The Structure of Patriarchy and its Toxicity

by | May 1, 2018

It is funny how we fail to realize the reach of Patriarchy and all the related ideologies. In lieu of this, obviously a woman’s struggle is then glorified with her being epitomized as the idol of sacrifice and hardships. No doubt, it is commendable that she emerges out like a phoenix rising from the ashes but why did she have to get burnt in the first place?
The struggle of rising above is painful but what about those who are just not able to pick up themselves. and what about men who are unable to adhere to what patriarchy demands from them!

When I walked into the mental hospital, my 1st observation was the worse conditions of female patients as compared to their male counterparts. There was a peculiar method to men’s madness*, unlike women’s whose insanity knew no bounds.

Initial perplexity went away when a large number of female service users held themselves responsible for their present conditions including abandonment from their families. This one incident stands out among all my visits to the mental health institution until now.

It was a routine day at female in-patient department. Signing off on the register at entrance, I walked past the acute ward – where emergency cases and new admissions are housed. A woman runs up to me, takes my hand and starts asking for forgiveness. Unknown of how to react, I just managed to ask her what happened.
Baanjh hone ke liye mujhe maaf kardo. Baanjh hone ke liye mujhe maaf kardo!” , she said.

Baanjh refers to a woman who is unable to conceive. It’s plain biology and definitely not a variable in her control. But, she had been blamed endlessly. With time and more interactions, other such stories crept up. Unfortunately and invariably, they were all different yet so congruent. They were here, for no fault of theirs. A woman who couldn’t give an heir to the family, a woman who fell in love with a man considered forbidden, a woman who got raped, a woman who couldn’t give dowry, a woman married to an alcoholic, a woman whose husband ran away with somebody else.

It was clear to help me understand the reach of patriarchy. All these women had failed to adhere to its norms. Crossing the fence of ridicule was difficult. It wasn’t until the breaking point that they got burnt. The Phoenix was reduced to ashes. Lamentably, what usually happens in the tale of the Phoenix did not happen here.

The patriarch or the man of the house does not only rule woman, but also the younger men. In any case, if he is unable to be the protector or the breadwinner for the family, then he is considered incompetent. Also, protecting the family honor is of utmost priority.

This honor is how a patriarchal society regulates and controls the behavior of its members. The man, being the protector, is the in-charge of family’s honor. It is his responsibility to control how a woman is perceived in the society. As a result, he either decides to bear the consequences of being dishonored or in search of redemption, he dissociates himself from the woman who brought him dishonor.

Lord Ram from the popular Hindu epic, Ramayana was also not spared. When Sita (his wife) was abducted by King Ravana of Lanka, Lord Ram managed to avenge it by defeating Ravana in war and taking his wife back. But before that, she had to prove her virtuousness by walking on a hot bed of coal (agnipariksha) in presence of the entire kingdom. Her innocence was still not proven in the eyes of the society. When people questioned his honor, Lord Ram, known to be Maryada Purushotham (honorable man) disassociated from his wife Sita even though he might have believed that she is right.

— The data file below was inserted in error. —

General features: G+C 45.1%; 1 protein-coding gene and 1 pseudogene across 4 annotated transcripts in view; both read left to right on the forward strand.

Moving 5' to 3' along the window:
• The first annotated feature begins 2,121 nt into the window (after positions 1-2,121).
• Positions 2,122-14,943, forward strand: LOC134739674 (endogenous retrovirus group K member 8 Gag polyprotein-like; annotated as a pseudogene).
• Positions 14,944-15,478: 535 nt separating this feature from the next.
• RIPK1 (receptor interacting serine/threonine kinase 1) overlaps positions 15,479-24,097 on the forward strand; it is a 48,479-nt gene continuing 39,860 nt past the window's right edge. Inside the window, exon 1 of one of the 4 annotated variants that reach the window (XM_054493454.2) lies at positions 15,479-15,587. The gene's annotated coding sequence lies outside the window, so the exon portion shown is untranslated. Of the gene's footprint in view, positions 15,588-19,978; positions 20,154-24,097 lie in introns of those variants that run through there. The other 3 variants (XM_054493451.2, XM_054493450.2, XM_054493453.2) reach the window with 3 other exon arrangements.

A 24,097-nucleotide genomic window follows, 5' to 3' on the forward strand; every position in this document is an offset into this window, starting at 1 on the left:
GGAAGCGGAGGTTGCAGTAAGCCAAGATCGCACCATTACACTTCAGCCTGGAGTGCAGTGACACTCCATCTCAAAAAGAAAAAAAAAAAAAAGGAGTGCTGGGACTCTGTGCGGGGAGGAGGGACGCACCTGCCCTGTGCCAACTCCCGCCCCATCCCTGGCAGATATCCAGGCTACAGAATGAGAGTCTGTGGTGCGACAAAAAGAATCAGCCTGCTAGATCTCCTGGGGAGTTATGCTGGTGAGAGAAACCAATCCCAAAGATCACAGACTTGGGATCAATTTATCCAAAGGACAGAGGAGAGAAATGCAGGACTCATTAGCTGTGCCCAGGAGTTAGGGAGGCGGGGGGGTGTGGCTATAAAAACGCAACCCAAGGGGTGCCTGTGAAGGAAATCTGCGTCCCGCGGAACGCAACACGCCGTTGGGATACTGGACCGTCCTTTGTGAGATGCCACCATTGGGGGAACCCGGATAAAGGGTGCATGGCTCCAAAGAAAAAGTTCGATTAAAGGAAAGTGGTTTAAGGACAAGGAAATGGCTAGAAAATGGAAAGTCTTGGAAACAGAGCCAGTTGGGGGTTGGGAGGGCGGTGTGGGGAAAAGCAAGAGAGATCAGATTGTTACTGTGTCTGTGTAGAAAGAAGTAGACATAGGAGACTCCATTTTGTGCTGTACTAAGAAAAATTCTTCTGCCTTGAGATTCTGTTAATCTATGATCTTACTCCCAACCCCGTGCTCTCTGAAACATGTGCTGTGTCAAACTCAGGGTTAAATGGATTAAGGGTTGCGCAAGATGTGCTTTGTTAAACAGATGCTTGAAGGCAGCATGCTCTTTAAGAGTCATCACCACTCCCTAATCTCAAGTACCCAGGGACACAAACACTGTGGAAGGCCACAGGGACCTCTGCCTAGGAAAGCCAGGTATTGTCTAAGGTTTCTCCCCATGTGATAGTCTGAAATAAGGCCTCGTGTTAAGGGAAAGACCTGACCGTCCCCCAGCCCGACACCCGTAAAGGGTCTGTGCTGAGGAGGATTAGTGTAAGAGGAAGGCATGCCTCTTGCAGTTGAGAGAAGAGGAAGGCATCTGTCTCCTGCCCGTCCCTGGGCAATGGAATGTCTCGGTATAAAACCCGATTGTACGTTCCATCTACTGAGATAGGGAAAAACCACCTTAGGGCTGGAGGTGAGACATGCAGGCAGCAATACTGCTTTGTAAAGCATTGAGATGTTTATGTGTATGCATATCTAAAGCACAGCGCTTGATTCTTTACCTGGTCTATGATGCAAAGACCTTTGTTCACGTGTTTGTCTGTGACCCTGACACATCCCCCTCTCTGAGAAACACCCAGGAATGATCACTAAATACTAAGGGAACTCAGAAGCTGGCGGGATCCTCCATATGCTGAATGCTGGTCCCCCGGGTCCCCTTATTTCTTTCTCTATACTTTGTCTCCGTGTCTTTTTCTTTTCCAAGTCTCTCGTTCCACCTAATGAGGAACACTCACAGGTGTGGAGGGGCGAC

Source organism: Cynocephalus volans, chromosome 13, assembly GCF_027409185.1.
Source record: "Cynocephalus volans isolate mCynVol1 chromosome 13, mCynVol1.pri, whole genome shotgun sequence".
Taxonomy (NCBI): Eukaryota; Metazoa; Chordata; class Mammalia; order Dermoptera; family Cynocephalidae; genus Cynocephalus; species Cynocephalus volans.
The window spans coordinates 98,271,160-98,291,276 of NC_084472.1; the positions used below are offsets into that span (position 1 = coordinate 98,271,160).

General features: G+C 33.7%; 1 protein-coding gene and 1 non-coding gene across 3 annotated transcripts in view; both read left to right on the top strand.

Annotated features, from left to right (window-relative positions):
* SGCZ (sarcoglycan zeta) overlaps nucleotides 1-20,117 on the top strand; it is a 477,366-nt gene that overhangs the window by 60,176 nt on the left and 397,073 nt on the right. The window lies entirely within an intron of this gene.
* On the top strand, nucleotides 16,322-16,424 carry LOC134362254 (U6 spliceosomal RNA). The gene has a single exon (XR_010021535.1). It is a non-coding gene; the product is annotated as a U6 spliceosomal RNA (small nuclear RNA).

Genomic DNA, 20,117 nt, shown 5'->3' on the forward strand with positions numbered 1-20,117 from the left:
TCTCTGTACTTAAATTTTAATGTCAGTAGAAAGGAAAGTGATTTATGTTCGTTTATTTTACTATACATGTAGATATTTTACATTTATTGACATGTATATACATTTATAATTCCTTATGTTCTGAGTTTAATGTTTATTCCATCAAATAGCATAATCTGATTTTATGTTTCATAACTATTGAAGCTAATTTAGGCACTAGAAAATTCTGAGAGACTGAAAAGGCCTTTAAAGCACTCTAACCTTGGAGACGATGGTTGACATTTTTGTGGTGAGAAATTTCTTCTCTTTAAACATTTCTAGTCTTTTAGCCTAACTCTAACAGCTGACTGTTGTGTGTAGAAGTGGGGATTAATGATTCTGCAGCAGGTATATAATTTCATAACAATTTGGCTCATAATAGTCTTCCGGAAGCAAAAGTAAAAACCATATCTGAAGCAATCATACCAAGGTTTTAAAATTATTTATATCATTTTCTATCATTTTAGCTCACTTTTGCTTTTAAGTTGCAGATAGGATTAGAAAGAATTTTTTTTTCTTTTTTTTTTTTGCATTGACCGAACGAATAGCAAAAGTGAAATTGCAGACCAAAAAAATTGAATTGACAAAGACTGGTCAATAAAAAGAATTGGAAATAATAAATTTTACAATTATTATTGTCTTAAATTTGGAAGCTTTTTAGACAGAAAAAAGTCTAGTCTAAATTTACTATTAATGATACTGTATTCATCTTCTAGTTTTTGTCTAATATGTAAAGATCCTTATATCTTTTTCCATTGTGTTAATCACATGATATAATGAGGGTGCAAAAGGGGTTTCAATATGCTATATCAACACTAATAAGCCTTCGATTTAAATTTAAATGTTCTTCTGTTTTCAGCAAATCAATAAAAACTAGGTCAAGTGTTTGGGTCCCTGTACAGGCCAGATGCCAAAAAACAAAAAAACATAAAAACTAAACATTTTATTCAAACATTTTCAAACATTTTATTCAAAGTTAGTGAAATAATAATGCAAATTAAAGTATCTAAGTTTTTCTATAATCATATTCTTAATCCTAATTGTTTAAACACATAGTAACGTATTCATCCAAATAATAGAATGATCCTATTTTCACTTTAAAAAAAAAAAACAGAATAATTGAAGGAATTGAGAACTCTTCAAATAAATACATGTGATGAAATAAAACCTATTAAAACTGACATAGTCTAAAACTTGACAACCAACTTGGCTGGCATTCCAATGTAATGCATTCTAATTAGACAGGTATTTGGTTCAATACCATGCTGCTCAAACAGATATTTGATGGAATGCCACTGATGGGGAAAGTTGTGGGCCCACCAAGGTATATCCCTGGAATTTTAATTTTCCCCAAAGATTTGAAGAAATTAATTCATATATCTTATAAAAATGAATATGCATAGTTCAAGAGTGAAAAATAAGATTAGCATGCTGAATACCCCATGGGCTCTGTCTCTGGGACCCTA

Sita was then taken to the forest by her brother-in-law (Lakshman). She was heavily pregnant and was left to fend for herself. It humiliated her and may have been difficult for Lord Ram as well. In fact, it would have been worse for him as he couldn’t even be transparent about his feelings and had to bottle up his emotions. This resonates with the concept of toxic masculinity or the mandate to be tough in any situation. Lord Ram can be seen as a typical example.

This is toxic to the extent that it loses humanity in the process. It has become a common story of almost every Indian household, to force young boys to adhere to harmful masculine stereotypes, which leads to violence and even suicides in extreme cases.

In patriarchy, a blueprint of sorts is provided to both males and females since birth to entrench the roles they are required to take up in their life.** Furthermore, deviating from the blueprint can prove to be lethal or rather burn the Phoenix. It is almost like we foster human bonsai, constantly trimming and customizing to fulfill the requirements of this wretched concept. Almost like immediately cutting off or hampering any unrequired growth.

It is different for both the genders yet the consequences are gruesome for both. For a woman, over-expression of anxiety and worry is normalized while the same thing done by a man deems him as weak. But the fact is that both are unhealthy practices and must be curbed. Therefore, as per my observation in the mental hospital, females find it difficult not to over-express while the males are extremely uptight. Caught in a mare’s nest, they are both delusional.

*Reference from William Shakespeare’s play called Hamlet.

**There is a cognitive theory to explain how individuals become gendered in a society, and how sex-linked characteristics are maintained as well as transmitted to other members in a culture. It was formally introduced by Sandra Bem in 1981 when it came to be called as Gender schema theory

Half Half None

Half Half None

The following blog has been co-written by co-fellows Daraab Saleem Abbasi and...

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